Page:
I recently added around 1,000 new photos to the map on OldNYC. Read on to find out how!
At its core, OldNYC is based on geocoding: the process of going from textual addresses like “9th Street and Avenue A” to numeric latitudes and longitudes. There’s a bit of a mismatch here. The NYPL photos have 1930s addresses and cross-streets, but geocoders are built to work with contemporary addresses. OldNYC makes an assumption that contemporary geocoders will produce accurate results for these old addresses. For NYC, this is usually a good assumption! The street grid hasn’t changed too much in the past 150 years. But it is an assumption, and it doesn’t always pan out.
Two of the most noticeable problem spots are Stuytown and Park Avenue South:
The lettered Avenues (A, B, C, D) used to continue above 14th street. This was the Gas House district. But in the 1940s, this area was destroyed to make way for the super-blocks of Stuyvesant Town. Intersections like “15th and A” do no exist in the contemporary Manhattan grid and geocoders can’t make sense of them. But there are photos there!
The problem for Park Avenue South is different. Until 1959, it was known as 4th Avenue. So photographs from the 1930s are recorded as being at, for example, “4th Avenue and 17th street”, an interesection which no longer exists. Again, contemporary geocoders can’t make sense of this.
The frustrating thing here is that it’s perfectly obvious where all of these interesctions should be. Manhattan has a regular street grid, after all. So I set out to build my own Manhattan street grid geocoder.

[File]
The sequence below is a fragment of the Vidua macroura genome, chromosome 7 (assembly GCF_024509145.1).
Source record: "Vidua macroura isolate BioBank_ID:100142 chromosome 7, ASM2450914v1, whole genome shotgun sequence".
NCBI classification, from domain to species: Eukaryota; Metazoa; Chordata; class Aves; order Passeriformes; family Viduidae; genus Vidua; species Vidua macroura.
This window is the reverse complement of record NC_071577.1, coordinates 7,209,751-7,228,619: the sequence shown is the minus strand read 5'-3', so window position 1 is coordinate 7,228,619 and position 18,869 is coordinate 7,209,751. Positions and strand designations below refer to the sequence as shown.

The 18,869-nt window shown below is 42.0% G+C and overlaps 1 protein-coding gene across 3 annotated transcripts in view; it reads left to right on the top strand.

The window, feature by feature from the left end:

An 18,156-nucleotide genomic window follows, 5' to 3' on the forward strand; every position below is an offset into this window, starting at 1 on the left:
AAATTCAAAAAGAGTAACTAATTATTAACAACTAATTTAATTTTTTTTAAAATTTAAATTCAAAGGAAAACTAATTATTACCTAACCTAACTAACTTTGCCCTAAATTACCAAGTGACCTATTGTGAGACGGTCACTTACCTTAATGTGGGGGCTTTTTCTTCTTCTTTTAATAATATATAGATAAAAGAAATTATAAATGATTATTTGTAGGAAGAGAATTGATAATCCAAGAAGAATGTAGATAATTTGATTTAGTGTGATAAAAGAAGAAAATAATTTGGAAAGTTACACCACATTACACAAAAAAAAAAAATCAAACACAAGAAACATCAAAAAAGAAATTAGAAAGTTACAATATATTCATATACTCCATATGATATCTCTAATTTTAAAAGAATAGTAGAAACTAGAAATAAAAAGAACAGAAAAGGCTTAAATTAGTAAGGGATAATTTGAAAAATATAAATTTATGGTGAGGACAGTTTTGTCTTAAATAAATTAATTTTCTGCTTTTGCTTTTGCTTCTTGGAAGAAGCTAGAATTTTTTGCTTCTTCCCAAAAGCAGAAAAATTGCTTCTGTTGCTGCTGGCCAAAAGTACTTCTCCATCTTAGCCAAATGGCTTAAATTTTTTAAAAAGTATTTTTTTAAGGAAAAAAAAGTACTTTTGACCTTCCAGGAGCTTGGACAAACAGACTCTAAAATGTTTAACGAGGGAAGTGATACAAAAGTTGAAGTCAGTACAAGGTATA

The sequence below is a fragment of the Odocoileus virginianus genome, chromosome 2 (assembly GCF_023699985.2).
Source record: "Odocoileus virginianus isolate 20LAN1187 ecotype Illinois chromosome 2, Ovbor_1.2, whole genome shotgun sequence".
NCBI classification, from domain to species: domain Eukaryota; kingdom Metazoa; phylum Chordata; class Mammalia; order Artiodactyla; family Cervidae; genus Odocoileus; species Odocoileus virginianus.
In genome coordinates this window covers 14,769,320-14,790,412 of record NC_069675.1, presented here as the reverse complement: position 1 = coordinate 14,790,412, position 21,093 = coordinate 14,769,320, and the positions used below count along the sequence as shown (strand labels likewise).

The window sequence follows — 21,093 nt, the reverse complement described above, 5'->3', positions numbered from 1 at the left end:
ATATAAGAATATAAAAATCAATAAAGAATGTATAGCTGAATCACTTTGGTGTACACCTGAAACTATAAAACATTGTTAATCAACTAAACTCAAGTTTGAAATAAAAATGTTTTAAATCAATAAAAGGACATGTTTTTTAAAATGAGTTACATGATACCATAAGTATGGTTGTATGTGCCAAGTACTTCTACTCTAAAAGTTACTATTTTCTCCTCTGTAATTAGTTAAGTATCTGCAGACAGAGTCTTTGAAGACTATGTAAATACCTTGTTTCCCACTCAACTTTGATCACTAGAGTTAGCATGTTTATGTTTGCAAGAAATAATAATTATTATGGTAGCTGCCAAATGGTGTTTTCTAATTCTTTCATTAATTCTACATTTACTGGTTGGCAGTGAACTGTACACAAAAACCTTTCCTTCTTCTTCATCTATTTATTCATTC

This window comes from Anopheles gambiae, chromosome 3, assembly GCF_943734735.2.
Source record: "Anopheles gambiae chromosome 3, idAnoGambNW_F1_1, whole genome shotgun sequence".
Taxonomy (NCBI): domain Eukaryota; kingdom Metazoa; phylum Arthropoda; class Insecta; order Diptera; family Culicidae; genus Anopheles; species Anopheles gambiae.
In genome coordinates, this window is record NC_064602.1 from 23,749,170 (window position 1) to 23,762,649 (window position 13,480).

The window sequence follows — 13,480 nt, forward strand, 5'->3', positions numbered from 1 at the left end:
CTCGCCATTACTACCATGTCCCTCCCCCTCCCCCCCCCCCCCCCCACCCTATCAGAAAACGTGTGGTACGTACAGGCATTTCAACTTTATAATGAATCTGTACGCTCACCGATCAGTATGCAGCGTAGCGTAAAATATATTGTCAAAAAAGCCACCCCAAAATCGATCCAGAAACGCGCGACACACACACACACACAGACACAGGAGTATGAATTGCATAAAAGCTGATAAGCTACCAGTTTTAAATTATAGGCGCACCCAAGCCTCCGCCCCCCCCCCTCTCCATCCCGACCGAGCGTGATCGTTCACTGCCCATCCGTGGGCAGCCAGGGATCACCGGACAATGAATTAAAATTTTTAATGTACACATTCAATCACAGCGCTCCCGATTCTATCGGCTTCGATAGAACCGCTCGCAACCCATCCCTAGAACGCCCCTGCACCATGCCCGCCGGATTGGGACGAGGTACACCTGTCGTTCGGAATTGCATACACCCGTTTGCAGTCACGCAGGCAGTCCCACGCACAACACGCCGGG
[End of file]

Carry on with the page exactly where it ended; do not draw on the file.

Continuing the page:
My initial idea to geocode unknown interesections was to interpolate on the avenues. For example, to find where the intersection of 18th Street and Avenue A should be, you can assume that the intersections of numbered streets and Avenue A are evenly spaced and then find where the 18th street intersection would fall:
Mathematically, you fit linear regressions from cross-street to latitude and longitude. This feels like it should work but, because the streets aren’t all perfectly spaced, it winds up producing results that don’t quite look right.
While I was playing around with this approach, I realized that I was checking the results using a different technique: continuing the straight lines of the streets until they intersected:
Mathematically, this means that you fit a linear regression to the latitude→longitude mapping for each Street and Avenue. To find an intersection, you find the point where these lines intersect. This works so long as the Streets and Avenues are straight. Fortunately, with a few exceptions like Avenue C and the West Village, they are (r2>0.99).
This approach produced very good results. The oddities which remained were as likely to be problems with the data as with the geocoder (one image was non-sensically labeled as “25th & D”, which extrapolates to somewhere in the East River).
While Stuytown and Park Avenue South were clear winners, new photos appeared all over the map:
It even helped uptown:
All told, there are about 1,000 new images on the map. Go check them out and! And please help transcribe the text on the back of them. My OCR system didn’t run on the new images, so they’re sorely lacking descriptions.
Here are a few favorites:
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